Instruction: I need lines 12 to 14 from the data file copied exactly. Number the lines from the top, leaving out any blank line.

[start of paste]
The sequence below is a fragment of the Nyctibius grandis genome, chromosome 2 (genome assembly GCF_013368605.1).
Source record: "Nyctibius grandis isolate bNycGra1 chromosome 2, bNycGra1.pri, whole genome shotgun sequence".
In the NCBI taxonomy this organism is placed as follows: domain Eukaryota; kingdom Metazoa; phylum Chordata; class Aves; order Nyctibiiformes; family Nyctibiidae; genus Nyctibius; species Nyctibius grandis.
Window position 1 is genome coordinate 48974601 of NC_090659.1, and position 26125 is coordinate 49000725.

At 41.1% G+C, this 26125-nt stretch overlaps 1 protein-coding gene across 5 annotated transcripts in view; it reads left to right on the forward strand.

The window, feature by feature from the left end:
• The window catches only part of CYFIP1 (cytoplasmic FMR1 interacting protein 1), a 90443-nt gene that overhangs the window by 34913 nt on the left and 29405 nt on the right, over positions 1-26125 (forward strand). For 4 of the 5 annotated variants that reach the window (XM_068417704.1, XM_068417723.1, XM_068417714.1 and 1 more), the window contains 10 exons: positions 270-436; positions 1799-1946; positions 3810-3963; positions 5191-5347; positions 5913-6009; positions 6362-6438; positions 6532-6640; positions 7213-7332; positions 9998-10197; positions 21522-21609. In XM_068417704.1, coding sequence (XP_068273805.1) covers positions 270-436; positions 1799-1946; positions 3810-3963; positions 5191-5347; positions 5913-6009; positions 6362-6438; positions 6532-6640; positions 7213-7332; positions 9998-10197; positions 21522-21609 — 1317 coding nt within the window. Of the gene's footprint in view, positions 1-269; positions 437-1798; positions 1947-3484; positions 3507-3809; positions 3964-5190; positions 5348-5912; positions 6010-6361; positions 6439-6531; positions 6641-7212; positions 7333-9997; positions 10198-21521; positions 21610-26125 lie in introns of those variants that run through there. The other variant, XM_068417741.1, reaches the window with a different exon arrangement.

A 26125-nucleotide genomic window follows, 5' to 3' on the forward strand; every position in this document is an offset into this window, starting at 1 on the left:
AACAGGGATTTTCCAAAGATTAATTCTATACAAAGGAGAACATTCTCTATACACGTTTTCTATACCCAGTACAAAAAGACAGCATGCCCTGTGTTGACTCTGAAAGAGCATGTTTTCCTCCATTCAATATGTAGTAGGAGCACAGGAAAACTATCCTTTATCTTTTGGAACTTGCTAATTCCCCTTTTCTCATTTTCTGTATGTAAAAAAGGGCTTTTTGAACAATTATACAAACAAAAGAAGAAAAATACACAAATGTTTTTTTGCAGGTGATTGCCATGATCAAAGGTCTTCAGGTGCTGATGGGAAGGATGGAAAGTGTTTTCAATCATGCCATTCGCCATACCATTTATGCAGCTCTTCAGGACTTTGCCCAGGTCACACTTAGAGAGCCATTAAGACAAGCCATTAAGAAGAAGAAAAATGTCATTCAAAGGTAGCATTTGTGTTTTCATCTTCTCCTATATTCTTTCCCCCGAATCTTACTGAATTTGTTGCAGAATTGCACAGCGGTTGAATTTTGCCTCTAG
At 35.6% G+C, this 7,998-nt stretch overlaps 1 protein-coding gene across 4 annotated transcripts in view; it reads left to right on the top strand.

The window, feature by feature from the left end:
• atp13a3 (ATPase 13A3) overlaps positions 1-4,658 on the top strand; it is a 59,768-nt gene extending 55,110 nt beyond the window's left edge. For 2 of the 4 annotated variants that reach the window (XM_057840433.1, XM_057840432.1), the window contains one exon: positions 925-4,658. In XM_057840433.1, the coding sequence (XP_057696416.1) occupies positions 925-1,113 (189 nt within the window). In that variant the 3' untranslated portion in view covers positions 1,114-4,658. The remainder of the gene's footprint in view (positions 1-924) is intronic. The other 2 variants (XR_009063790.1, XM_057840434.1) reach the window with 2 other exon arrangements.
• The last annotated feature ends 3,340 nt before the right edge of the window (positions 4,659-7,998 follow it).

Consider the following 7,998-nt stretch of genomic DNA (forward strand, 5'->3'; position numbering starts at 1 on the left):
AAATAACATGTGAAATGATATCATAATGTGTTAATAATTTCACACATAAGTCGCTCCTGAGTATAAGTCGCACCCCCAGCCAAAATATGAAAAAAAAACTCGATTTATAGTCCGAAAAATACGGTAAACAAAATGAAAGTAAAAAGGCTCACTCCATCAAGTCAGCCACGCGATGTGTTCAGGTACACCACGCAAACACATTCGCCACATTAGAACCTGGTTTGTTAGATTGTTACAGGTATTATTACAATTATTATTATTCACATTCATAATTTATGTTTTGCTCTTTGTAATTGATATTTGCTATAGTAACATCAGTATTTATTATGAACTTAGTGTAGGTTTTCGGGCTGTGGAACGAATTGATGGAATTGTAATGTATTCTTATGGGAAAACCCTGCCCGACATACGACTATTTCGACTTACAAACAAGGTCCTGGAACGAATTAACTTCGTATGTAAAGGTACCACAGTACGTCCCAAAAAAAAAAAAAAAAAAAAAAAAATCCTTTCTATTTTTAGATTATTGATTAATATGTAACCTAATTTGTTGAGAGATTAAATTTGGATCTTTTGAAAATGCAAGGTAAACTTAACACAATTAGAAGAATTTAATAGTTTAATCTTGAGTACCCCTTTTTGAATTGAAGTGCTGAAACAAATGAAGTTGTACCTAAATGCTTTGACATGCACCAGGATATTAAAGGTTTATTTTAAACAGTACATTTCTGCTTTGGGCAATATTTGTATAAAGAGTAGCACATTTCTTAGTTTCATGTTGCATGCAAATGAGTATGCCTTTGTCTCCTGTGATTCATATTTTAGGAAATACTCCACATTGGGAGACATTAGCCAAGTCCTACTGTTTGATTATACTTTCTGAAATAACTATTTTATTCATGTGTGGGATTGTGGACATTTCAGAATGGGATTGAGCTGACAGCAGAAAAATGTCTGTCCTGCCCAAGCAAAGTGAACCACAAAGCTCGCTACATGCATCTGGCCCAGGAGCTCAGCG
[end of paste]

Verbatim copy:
• atp13a3 (ATPase 13A3) overlaps positions 1-4,658 on the top strand; it is a 59,768-nt gene extending 55,110 nt beyond the window's left edge. For 2 of the 4 annotated variants that reach the window (XM_057840433.1, XM_057840432.1), the window contains one exon: positions 925-4,658. In XM_057840433.1, the coding sequence (XP_057696416.1) occupies positions 925-1,113 (189 nt within the window). In that variant the 3' untranslated portion in view covers positions 1,114-4,658. The remainder of the gene's footprint in view (positions 1-924) is intronic. The other 2 variants (XR_009063790.1, XM_057840434.1) reach the window with 2 other exon arrangements.
• The last annotated feature ends 3,340 nt before the right edge of the window (positions 4,659-7,998 follow it).

Consider the following 7,998-nt stretch of genomic DNA (forward strand, 5'->3'; position numbering starts at 1 on the left):